Question from Jim Wendorf, NCLD:
If my daughter already receives accommodations on school tests (extended time), will she automatically receive them on a high stakes exam?
The IDEA requires that students with identified disabilities receive appropriate accommodations not only in the classroom but on standardized assessments as well. States vary as to how they comply with this requirement -- many simply allow students to utilize whatever accommodations they are allowed in the classroom; others are more restrictive. The extent of accommodations allowed on high stakes tests has been one of the issues frequently litigated in lawsuits challenging state testing programs. In both California and Oregon plaintiffs were successful in getting the right to a broader range of accommodations than the state had previously allowed.
The U.S. Department of Education's NCLB guidance states that students should be allowed accommodations that are similar to those routinely provided to them in the classroom and in any case should not be introduced for the first time during an assessment. So the short answer is that you should expect to receive similar accommodations on a high stakes exam but need to look to state law for the details.
Question from Cindy Zautcke, policy advisor, Institute for the Transformation of Learning at Marquette University:
Could you compare high stakes testing with the kind of accountability systems charter school authorizers are using? Does quality charter school accountability adequately deal with the concerns about high stakes testing?
I suppose you could look at them as parallel measures -- both charter schools and high stakes tests focus on accountability for results. For charter schools, it is the school that is held accountable for low student performance (this is systemic accountability) whereas high stakes tests such as exit and promotion exams hold students personally accountable.
Question from Cassandra Archie, NAEAACLD:
(1) Who benefits from high stakes testing, and who is harmed? (2)No Single Measure - How can we incorporate other meassures to determine if a student has met the state standards? (3) Will the use of high stakes testing disproportionatley increase the number of African American children being referred for special education services?
Perhaps we can say that if high stakes tests are successful in raising overall student achievement then society in general will benefit from those tests. Individual students who respond well to the challenge of such tests will benefit as well. Many students who cannot meet that challenge -- especially those who have not been given adequate educational support and/or opportunities to prepare for the testing -- are likely to be harmed.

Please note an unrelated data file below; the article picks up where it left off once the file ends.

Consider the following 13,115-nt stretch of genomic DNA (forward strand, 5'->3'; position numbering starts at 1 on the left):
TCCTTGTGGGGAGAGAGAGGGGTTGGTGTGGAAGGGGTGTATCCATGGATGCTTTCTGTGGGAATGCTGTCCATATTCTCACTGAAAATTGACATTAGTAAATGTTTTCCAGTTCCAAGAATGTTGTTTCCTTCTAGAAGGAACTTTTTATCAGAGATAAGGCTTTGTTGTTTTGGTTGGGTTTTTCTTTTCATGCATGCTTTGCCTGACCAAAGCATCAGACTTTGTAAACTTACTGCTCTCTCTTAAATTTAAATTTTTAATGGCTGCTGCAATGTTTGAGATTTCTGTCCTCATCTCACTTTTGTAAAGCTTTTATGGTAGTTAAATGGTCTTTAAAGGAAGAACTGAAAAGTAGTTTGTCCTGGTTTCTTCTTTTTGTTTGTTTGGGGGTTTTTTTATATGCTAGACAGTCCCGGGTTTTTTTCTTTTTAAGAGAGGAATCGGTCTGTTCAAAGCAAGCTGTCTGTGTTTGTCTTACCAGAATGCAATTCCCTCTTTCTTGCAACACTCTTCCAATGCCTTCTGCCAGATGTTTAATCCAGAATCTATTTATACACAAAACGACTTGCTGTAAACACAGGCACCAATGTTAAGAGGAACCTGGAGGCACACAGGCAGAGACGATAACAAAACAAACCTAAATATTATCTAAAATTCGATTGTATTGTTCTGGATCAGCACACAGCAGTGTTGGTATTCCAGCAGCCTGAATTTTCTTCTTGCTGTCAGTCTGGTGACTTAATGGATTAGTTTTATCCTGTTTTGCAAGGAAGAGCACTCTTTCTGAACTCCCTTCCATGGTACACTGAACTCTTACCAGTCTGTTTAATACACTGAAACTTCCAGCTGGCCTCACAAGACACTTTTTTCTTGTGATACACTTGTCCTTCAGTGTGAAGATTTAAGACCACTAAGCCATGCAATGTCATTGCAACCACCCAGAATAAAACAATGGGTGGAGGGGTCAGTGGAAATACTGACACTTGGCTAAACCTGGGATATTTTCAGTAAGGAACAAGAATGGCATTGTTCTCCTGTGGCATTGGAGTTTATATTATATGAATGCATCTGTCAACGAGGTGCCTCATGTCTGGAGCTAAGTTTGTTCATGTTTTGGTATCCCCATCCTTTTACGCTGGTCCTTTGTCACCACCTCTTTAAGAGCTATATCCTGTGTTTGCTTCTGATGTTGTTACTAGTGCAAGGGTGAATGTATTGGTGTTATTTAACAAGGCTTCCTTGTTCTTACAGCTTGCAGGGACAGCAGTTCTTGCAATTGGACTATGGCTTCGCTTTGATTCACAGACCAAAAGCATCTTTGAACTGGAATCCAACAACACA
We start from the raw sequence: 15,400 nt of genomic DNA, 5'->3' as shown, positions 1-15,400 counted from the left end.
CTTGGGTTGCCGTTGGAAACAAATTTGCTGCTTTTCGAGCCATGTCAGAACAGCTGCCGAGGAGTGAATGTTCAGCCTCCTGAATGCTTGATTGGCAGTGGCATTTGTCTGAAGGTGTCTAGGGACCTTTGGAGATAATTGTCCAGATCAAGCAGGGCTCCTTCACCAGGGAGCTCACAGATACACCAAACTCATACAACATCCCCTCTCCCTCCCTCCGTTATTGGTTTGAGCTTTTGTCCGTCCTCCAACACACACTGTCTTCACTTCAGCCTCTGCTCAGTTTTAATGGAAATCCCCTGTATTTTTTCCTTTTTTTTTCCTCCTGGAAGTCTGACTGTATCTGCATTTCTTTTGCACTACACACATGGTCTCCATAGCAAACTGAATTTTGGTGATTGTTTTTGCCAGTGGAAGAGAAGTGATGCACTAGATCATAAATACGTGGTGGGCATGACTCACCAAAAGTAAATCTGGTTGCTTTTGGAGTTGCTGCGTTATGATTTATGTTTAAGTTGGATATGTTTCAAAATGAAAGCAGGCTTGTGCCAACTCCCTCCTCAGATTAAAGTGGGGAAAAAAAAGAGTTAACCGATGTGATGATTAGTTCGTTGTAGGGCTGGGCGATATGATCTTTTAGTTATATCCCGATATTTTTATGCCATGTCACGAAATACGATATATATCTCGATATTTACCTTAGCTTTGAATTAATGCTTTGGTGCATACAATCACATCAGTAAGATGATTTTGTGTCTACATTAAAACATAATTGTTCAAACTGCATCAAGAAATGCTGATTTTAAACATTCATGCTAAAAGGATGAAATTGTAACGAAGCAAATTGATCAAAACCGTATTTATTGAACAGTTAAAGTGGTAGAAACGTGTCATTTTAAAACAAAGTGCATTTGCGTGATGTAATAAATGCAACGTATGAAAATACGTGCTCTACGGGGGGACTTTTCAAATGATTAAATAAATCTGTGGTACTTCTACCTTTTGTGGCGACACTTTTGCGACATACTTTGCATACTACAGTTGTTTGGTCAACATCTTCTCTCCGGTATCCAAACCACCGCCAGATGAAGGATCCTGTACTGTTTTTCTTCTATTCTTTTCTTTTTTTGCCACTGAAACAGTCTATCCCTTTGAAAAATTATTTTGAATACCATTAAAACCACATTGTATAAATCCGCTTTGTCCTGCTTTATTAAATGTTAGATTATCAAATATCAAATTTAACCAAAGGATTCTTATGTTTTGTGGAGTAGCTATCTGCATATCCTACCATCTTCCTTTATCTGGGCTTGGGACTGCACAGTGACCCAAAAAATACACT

To the extent that state testing programs are geared towards rigorous "world class" standards, rather than minimum standards, the injury rate, so to speak, tends to be higher for all students and for those with disabilities in particular. That is to say, when the tests are harder, more children fail. It may be worth considering whether, in the face of serious consequences for failing students, it is prudent to set the bar so high. Testing programs that impose a lower uniform passing rate with incentives (such as an honors diploma) for higher achievement may be a way to avoid some of the downside to struggling students without giving up on standards-based reform. The second part of your questions deals with the use of multiple measures, which I address in my response to another question. The third part of your question raises the issue of the downsides of high stakes testing for African American students in particular. A few words about that: One consideration is possible test bias -- there have long been concerns about cultural biases embedded in standardized tests and about the negative impact of such biases on the ability of African American students to perform well and show what they know on such tests. This seems to me an important issue that gets to the validity of an assessment and needs to be taken very seriously and rooted out wherever possible. But you specifically raise the question of whether an increase in high stakes testing is likely to lead to an increase in special education referrals of African American students. Such referrals are made by teachers, parents and other individuals in response to indicators of potential learning problems. In some instances poor performance on standardized tests lead to a referral. This is not in itself a problem -- it would be a mistake to ignore warning signs of learning problems. It does become a problem if students are misplaced in special education, though. Where students perform badly as a result of a failure of the school to adequately educate them and/or where the students have not had an adequate chance to prepare for the test, poor test performance may be a red herring -- it may give the illusion that a student is struggling due to a disability. This may make it more likely that an evaluation team would find a disability where none really exists, and that is a concern, especially with regard to African American students, who have historically been overrepresented and misplaced in special education in large numbers.